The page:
Addressing pre-Covid issues to be crucial for India’s recovery
The Covid-19 pandemic has infected at least 6 million people and killed over 395,000 across the world. It has also created a huge economic disruption. An April 2020 estimate by the International Monetary Fund (IMF) said global gross domestic product (GDP) would contract by 3% in 2020. Even in 2009, the year after the global financial crisis, world GDP contracted by only 1.7%. The economic pain of the pandemic will be felt the world over. But it will play out differently. How it does will depend on three factors. First, the economic situation before the pandemic hit. Second, how the pandemic interacts with existing economic and social fault lines. And third, the policy response to the pandemic.
What will be the pandemic’s impact on India? The Reserve Bank of India (RBI) expects the Indian economy to contract in the current fiscal year. But given the recent release of GDP numbers for the quarter ending March 2020, a big-picture analysis may be needed.
In a three-part data journalism series, of which this is the first, HT attempts to do exactly that. The first part will look at the economic situation before the pandemic and dwell on its nature and causes. The second will look at the immediate effects of the crisis and their macroeconomic consequences. The third part will argue that the existing policy response may not be enough.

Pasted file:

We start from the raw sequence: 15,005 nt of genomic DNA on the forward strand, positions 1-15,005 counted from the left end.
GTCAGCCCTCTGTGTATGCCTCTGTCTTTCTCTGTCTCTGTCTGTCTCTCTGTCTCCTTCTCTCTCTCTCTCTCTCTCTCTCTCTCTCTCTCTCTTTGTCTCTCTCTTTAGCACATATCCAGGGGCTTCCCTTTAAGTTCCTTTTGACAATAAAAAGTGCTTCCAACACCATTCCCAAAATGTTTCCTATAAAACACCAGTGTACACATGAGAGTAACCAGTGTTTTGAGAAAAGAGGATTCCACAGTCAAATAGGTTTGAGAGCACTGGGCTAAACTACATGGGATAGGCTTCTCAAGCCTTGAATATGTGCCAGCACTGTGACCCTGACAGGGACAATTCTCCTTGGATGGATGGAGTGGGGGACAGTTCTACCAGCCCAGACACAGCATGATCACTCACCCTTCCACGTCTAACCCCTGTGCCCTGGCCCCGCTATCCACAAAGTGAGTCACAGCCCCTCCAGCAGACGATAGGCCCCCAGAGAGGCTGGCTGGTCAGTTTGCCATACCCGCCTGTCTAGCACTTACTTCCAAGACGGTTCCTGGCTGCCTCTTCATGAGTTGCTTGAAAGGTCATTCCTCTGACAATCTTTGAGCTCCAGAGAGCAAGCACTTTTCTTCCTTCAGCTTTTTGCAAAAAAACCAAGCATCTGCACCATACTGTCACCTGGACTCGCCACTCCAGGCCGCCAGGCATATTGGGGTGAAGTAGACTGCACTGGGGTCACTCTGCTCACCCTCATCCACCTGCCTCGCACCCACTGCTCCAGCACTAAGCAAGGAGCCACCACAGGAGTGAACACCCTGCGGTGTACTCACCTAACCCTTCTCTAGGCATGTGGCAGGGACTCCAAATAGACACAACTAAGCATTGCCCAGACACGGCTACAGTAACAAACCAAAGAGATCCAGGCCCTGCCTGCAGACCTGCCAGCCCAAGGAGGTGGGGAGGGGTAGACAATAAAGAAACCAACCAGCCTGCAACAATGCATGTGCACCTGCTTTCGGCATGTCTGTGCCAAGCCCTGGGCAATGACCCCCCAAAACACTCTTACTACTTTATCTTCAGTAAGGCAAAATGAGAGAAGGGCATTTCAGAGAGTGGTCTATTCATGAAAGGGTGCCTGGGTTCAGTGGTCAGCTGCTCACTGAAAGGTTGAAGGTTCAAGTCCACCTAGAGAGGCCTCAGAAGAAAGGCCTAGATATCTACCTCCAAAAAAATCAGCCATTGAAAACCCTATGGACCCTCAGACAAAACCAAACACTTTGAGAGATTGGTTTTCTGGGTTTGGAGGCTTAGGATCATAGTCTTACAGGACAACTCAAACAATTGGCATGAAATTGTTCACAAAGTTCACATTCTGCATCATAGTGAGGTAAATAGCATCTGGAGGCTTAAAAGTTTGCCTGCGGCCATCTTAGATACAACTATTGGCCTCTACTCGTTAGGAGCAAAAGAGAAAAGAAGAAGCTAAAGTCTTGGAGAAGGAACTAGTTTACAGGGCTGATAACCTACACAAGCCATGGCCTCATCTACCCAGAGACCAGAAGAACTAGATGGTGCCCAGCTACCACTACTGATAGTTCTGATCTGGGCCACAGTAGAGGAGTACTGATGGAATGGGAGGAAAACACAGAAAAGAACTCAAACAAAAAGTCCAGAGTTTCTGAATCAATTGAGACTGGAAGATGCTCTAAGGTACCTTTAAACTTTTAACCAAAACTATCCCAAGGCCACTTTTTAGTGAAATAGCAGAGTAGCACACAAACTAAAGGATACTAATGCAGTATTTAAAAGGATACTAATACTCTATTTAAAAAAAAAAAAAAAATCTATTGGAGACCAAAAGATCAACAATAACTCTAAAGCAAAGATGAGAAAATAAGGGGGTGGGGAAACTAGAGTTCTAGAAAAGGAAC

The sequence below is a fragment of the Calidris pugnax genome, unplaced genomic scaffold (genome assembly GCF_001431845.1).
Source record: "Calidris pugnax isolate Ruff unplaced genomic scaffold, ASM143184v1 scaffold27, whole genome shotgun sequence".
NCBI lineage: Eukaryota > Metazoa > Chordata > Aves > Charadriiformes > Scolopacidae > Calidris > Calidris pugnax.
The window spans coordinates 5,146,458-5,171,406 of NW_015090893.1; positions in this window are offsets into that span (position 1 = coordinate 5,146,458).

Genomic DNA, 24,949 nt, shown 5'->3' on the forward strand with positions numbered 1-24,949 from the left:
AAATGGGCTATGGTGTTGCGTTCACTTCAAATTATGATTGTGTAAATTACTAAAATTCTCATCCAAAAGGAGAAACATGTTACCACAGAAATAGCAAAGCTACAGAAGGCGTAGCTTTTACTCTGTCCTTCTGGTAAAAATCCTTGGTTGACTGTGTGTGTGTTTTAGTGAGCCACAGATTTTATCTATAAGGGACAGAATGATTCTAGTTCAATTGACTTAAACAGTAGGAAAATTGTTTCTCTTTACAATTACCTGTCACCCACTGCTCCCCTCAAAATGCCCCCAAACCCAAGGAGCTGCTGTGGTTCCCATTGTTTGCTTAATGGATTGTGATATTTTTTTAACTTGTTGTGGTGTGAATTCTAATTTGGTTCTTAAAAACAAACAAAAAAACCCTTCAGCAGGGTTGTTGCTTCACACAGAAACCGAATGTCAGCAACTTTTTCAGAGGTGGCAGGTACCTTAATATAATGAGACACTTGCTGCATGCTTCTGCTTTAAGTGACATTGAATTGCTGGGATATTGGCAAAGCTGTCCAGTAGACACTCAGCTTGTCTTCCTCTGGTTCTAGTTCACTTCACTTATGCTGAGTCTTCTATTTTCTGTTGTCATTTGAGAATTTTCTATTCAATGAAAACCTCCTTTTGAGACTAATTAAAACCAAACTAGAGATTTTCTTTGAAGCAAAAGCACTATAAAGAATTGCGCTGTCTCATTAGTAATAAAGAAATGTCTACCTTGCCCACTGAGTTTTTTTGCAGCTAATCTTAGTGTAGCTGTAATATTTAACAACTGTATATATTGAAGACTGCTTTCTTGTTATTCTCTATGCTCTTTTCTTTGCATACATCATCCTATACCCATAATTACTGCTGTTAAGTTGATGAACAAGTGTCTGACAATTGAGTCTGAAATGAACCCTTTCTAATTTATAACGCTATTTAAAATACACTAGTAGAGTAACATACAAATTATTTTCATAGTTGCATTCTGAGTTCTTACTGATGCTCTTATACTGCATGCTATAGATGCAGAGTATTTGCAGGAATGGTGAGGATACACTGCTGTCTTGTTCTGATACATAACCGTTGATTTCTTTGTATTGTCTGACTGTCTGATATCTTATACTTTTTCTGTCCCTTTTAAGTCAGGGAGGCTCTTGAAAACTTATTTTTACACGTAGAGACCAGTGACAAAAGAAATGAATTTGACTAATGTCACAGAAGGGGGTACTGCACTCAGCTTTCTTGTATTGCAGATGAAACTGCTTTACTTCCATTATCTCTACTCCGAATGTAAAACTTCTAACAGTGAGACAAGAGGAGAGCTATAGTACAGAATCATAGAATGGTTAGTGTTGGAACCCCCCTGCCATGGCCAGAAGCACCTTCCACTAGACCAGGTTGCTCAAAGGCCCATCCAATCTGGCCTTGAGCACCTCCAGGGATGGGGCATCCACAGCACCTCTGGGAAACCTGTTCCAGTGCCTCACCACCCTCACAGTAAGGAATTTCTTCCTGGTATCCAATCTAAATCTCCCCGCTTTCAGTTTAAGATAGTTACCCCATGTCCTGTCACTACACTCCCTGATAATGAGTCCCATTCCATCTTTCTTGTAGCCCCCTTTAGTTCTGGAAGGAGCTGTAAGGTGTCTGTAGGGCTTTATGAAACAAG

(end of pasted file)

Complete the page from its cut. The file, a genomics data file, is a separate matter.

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India’s GDP growth has been declining since 2017-18. Such a prolonged slowdown is unprecedented in India . Why did this happen? Will this affect our ability to deal with the economic disruption caused by the pandemic?
Any modern economy is a giant market. Everybody is a buyer or a seller. Workers sell their labour, businesses their products and services. Essential and non-essential spending decisions feed into each other. And everything is linked.
Consider an economy made up of shirt sellers and hoteliers. If all shirt sellers do not take a vacation, the hotel industry will face a severe squeeze. If the hotel business enters bad times, its workers will not buy shirts. This will hurt the shirt sellers. If the crisis in the shirt and hotel industry is prolonged, it will lead to a fall in demand for sewing machines (used in making shirts) and bed linen (used in hotels). If left unaddressed, this will unleash a vicious cycle of sorts. This is what makes the role of the government important.
So what should be done to prevent a cascading impact of shirt sellers’ decision to not take vacations? The answer depends on the nature of the problem confronting the shirt industry. Economists classify all such problems into two categories: demand side versus supply side, and structural versus cyclical.